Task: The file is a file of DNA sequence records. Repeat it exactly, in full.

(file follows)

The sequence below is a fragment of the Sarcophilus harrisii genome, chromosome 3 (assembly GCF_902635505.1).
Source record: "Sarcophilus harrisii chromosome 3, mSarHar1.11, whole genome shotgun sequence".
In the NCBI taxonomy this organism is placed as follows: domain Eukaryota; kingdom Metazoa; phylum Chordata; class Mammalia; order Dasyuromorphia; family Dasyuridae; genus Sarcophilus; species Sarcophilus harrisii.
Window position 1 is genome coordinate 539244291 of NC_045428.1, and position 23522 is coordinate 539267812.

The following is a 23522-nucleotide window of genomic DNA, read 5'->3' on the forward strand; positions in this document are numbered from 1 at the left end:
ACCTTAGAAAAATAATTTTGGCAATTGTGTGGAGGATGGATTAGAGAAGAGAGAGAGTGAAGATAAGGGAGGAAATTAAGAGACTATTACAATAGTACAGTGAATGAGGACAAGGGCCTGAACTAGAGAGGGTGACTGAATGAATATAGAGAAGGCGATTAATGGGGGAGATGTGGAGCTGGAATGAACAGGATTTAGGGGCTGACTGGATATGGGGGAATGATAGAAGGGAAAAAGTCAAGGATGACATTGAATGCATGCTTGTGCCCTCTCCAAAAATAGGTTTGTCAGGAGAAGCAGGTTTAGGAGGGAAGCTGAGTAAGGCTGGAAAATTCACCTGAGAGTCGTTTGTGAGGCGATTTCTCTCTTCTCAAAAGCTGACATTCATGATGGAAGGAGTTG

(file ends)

The sequence below is a fragment of the Sarcophilus harrisii genome, chromosome 3 (assembly GCF_902635505.1).
Source record: "Sarcophilus harrisii chromosome 3, mSarHar1.11, whole genome shotgun sequence".
In the NCBI taxonomy this organism is placed as follows: domain Eukaryota; kingdom Metazoa; phylum Chordata; class Mammalia; order Dasyuromorphia; family Dasyuridae; genus Sarcophilus; species Sarcophilus harrisii.
Window position 1 is genome coordinate 539244291 of NC_045428.1, and position 23522 is coordinate 539267812.

The following is a 23522-nucleotide window of genomic DNA, read 5'->3' on the forward strand; positions in this document are numbered from 1 at the left end:
ACCTTAGAAAAATAATTTTGGCAATTGTGTGGAGGATGGATTAGAGAAGAGAGAGAGTGAAGATAAGGGAGGAAATTAAGAGACTATTACAATAGTACAGTGAATGAGGACAAGGGCCTGAACTAGAGAGGGTGACTGAATGAATATAGAGAAGGCGATTAATGGGGGAGATGTGGAGCTGGAATGAACAGGATTTAGGGGCTGACTGGATATGGGGGAATGATAGAAGGGAAAAAGTCAAGGATGACATTGAATGCATGCTTGTGCCCTCTCCAAAAATAGGTTTGTCAGGAGAAGCAGGTTTAGGAGGGAAGCTGAGTAAGGCTGGAAAATTCACCTGAGAGTCGTTTGTGAGGCGATTTCTCTCTTCTCAAAAGCTGACATTCATGATGGAAGGAGTTG